BBC News:土耳其总统埃尔多安宣布提前大选 比原定早18个月

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This is the BBC news, hello, I'm Ally McHugh.


Turkey's President Recep Tayyip Erdogan has called snap parliamentary and presidential elections for June, more than a year ahead of schedule. The announcement comes a year after a referendum in Turkey narrowly approved constitutional changes, including the introduction of greater presidential powers. Celine Garrett reports from Istanbul.


The country needs to make a switch to an executive presidency, Mr. Erdogan said, arguing that developments in Syria and elsewhere have made it urgent. However, some believe there are other factors behind this decision, including the deteriorating economy and the threat from the president's opponents. One recently formed opposition party whose leader has announced that she would challenge for the presidency, may not now be legally able to contest the upcoming elections. Mr. Erdogan might seem like he has mananged to kill two birds with one stone. If he and his governing party managed to win these elections, Mr. Erdogan will have a chance to extend his staying power with a new five-year mandate.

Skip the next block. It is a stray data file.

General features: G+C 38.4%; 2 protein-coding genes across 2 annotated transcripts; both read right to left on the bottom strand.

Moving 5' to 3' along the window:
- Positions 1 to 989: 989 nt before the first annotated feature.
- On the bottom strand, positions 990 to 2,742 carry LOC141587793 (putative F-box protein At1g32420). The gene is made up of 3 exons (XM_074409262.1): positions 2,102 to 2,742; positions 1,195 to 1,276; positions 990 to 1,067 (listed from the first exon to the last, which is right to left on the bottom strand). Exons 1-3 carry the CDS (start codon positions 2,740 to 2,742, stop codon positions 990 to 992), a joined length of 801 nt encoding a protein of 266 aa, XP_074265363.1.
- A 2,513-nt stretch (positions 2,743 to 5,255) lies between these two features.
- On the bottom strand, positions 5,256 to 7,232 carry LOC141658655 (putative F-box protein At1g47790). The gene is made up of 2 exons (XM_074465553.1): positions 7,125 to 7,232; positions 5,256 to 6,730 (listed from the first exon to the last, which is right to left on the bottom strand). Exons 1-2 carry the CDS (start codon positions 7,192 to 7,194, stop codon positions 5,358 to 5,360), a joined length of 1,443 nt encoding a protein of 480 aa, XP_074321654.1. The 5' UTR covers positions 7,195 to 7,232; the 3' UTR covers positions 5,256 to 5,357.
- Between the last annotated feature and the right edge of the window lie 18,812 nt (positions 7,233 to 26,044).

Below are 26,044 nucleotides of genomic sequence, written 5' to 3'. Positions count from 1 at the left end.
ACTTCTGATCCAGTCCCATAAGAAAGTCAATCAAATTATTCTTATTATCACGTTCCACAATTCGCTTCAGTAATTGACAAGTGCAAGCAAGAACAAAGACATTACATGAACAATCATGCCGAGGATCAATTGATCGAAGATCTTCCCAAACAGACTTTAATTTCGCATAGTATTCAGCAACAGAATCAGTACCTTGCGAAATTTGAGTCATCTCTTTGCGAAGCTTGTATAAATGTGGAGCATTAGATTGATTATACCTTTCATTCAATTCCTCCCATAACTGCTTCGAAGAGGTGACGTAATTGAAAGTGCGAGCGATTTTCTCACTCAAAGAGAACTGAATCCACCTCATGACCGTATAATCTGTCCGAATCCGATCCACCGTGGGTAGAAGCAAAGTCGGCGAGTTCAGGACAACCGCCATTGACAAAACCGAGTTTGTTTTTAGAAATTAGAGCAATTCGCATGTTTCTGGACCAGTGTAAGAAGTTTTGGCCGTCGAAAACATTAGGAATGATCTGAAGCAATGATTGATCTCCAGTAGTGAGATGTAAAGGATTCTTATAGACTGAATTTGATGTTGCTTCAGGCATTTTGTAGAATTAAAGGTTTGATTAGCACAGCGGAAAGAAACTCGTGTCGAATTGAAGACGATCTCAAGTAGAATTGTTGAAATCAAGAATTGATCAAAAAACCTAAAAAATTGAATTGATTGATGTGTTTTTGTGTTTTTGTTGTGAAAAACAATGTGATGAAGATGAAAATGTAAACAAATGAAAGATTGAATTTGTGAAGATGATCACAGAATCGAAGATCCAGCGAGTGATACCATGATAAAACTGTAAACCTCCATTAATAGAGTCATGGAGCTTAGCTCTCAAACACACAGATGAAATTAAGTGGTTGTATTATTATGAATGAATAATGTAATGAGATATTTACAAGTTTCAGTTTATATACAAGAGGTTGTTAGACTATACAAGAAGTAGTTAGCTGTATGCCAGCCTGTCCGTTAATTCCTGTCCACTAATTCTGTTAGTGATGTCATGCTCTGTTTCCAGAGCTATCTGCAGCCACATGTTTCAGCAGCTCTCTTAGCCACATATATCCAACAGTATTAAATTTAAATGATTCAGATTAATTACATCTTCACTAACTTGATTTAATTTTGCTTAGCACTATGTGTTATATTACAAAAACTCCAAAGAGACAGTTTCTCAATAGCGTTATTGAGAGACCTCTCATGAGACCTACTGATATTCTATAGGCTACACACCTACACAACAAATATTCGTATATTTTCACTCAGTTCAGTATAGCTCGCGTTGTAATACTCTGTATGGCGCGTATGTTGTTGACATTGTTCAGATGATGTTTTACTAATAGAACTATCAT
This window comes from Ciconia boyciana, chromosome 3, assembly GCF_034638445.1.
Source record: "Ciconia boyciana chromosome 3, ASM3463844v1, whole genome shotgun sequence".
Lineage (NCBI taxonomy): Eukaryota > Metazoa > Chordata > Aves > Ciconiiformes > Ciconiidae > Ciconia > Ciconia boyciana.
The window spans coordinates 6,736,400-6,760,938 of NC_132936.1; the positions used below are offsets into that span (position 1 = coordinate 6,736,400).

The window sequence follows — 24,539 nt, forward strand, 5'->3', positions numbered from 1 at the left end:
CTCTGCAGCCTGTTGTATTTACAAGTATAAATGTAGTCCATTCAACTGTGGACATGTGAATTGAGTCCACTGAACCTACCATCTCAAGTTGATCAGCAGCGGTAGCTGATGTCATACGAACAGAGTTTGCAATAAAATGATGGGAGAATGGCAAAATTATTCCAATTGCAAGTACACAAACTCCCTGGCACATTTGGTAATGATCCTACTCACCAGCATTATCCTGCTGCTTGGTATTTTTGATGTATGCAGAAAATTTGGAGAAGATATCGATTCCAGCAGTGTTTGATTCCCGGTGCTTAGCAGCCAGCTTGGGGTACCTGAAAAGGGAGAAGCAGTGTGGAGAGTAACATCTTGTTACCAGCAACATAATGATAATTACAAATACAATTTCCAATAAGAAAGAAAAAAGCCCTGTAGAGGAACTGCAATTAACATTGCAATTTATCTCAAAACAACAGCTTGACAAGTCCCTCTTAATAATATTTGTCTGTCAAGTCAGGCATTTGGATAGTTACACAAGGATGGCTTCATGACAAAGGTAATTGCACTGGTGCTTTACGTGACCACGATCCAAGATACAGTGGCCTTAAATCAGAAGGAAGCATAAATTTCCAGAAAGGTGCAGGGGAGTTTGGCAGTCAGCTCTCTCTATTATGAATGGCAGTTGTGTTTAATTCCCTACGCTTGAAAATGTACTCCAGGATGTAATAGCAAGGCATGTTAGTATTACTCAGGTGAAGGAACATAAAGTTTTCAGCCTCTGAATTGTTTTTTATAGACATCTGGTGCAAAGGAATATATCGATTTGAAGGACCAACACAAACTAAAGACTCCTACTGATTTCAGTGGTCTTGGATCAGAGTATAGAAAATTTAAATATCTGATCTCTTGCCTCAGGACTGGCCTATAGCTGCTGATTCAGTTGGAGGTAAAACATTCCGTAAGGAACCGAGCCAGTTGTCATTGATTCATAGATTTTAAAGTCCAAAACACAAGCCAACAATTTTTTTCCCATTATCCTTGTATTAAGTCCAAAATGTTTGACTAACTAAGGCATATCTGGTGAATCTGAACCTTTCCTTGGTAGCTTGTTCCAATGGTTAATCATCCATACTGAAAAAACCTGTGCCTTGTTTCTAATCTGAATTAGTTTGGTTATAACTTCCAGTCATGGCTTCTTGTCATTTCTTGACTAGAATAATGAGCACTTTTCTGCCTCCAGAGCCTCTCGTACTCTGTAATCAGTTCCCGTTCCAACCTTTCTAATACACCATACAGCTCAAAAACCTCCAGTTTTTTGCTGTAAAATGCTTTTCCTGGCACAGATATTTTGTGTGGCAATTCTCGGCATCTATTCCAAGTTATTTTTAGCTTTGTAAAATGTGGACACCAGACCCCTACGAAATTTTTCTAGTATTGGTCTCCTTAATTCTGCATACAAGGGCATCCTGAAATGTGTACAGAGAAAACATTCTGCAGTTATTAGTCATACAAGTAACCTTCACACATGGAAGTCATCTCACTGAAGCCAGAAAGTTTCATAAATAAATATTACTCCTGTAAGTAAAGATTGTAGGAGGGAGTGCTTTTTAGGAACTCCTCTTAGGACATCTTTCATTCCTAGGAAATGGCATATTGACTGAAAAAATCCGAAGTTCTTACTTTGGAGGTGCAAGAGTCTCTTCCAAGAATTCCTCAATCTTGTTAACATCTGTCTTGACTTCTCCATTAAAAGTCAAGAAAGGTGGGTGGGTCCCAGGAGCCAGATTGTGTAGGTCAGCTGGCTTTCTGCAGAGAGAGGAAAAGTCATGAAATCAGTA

The Cuban Parliament has begun a meeting in which President Raul Castro will stand down, ending six decades of rule by his family. MPs will also vote to confirm Mr. Castro's successor, although the result won't be announced until Thursday. Will Grant reports from Havana.


Unlike his older brother Fidel, Raul Castro is relinquishing the presidency in Cuba by design, not ill health. Several years ago, he announced he would stand down at the start of this session of parliament. The moment which is seemed so unlikely to Cubans for so long is now almost upon them--the start of a post-Castro Cuba. His expected successor is the country's Vice President Miguel Diaz-Canel, although his appointment is still to be voted on and confirmed by the full session of the parliament.


Dozens of people have been detained across Germany in raids against an organised crime gang involved in people trafficking. Police said the gang was led by a 59-year-old Thai woman. It's accused of smuggling hundreds of women and transgender people from Thailand and forcing them to prostitution. Germany's Interior Minister Horst Seehofer called the operation "a heavy blow" against a nationwide crime network.


This is the World news from the BBC.


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